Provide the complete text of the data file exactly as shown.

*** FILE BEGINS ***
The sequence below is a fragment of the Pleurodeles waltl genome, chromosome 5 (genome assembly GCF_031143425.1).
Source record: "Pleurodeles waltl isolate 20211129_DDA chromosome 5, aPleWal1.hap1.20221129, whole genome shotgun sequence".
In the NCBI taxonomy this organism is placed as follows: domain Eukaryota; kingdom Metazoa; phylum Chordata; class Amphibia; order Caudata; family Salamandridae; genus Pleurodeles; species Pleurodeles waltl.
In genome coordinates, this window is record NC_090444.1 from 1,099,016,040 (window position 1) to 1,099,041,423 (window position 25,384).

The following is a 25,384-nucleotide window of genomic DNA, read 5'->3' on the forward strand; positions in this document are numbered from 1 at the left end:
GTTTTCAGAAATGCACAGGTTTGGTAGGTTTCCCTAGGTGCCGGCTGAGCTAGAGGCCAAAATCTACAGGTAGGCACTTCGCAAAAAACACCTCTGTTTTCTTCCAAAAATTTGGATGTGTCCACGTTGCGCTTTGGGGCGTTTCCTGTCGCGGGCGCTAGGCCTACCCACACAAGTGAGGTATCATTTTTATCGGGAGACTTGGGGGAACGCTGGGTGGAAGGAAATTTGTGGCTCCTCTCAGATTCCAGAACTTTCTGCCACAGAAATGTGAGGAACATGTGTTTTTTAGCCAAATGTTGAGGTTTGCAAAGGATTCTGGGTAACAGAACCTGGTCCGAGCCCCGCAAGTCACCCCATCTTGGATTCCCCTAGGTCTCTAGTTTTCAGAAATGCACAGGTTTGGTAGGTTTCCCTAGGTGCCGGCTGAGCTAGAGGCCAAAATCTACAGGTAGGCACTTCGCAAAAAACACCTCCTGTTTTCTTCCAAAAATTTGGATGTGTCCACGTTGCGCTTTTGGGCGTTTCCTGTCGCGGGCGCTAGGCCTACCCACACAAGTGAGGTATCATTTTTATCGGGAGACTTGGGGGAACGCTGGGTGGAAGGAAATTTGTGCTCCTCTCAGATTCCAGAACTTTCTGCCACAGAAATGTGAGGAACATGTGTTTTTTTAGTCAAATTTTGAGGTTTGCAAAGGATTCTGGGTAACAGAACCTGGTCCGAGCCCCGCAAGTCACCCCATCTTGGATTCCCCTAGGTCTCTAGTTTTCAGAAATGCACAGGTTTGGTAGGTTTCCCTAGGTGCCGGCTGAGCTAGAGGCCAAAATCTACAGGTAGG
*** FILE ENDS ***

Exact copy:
The sequence below is a fragment of the Pleurodeles waltl genome, chromosome 5 (genome assembly GCF_031143425.1).
Source record: "Pleurodeles waltl isolate 20211129_DDA chromosome 5, aPleWal1.hap1.20221129, whole genome shotgun sequence".
In the NCBI taxonomy this organism is placed as follows: domain Eukaryota; kingdom Metazoa; phylum Chordata; class Amphibia; order Caudata; family Salamandridae; genus Pleurodeles; species Pleurodeles waltl.
In genome coordinates, this window is record NC_090444.1 from 1,099,016,040 (window position 1) to 1,099,041,423 (window position 25,384).

The following is a 25,384-nucleotide window of genomic DNA, read 5'->3' on the forward strand; positions in this document are numbered from 1 at the left end:
GTTTTCAGAAATGCACAGGTTTGGTAGGTTTCCCTAGGTGCCGGCTGAGCTAGAGGCCAAAATCTACAGGTAGGCACTTCGCAAAAAACACCTCTGTTTTCTTCCAAAAATTTGGATGTGTCCACGTTGCGCTTTGGGGCGTTTCCTGTCGCGGGCGCTAGGCCTACCCACACAAGTGAGGTATCATTTTTATCGGGAGACTTGGGGGAACGCTGGGTGGAAGGAAATTTGTGGCTCCTCTCAGATTCCAGAACTTTCTGCCACAGAAATGTGAGGAACATGTGTTTTTTAGCCAAATGTTGAGGTTTGCAAAGGATTCTGGGTAACAGAACCTGGTCCGAGCCCCGCAAGTCACCCCATCTTGGATTCCCCTAGGTCTCTAGTTTTCAGAAATGCACAGGTTTGGTAGGTTTCCCTAGGTGCCGGCTGAGCTAGAGGCCAAAATCTACAGGTAGGCACTTCGCAAAAAACACCTCCTGTTTTCTTCCAAAAATTTGGATGTGTCCACGTTGCGCTTTTGGGCGTTTCCTGTCGCGGGCGCTAGGCCTACCCACACAAGTGAGGTATCATTTTTATCGGGAGACTTGGGGGAACGCTGGGTGGAAGGAAATTTGTGCTCCTCTCAGATTCCAGAACTTTCTGCCACAGAAATGTGAGGAACATGTGTTTTTTTAGTCAAATTTTGAGGTTTGCAAAGGATTCTGGGTAACAGAACCTGGTCCGAGCCCCGCAAGTCACCCCATCTTGGATTCCCCTAGGTCTCTAGTTTTCAGAAATGCACAGGTTTGGTAGGTTTCCCTAGGTGCCGGCTGAGCTAGAGGCCAAAATCTACAGGTAGG